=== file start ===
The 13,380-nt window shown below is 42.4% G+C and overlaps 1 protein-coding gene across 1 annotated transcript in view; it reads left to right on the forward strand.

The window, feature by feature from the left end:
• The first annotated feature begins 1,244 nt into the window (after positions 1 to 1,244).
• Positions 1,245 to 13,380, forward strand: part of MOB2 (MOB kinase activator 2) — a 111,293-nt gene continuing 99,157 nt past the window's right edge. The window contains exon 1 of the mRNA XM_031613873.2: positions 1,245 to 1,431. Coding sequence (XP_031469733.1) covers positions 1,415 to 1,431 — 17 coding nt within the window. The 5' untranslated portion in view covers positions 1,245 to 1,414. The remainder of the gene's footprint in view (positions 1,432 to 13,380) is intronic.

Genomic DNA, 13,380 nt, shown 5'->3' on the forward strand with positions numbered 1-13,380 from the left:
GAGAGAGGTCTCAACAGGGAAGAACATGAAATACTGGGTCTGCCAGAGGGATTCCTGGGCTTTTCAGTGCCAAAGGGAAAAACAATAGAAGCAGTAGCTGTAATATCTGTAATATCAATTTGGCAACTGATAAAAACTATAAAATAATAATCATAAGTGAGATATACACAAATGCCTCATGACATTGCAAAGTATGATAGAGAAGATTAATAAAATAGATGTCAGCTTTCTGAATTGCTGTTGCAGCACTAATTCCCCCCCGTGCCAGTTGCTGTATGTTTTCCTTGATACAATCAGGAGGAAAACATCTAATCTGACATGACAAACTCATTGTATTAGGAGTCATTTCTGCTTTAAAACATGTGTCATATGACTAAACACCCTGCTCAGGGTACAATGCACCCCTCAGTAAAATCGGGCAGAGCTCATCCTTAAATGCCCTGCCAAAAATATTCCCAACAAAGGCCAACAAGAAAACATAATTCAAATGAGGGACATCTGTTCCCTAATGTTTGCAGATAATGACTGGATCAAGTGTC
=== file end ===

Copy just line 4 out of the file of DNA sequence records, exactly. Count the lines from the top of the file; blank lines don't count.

• Positions 1,245 to 13,380, forward strand: part of MOB2 (MOB kinase activator 2) — a 111,293-nt gene continuing 99,157 nt past the window's right edge. The window contains exon 1 of the mRNA XM_031613873.2: positions 1,245 to 1,431. Coding sequence (XP_031469733.1) covers positions 1,415 to 1,431 — 17 coding nt within the window. The 5' untranslated portion in view covers positions 1,245 to 1,414. The remainder of the gene's footprint in view (positions 1,432 to 13,380) is intronic.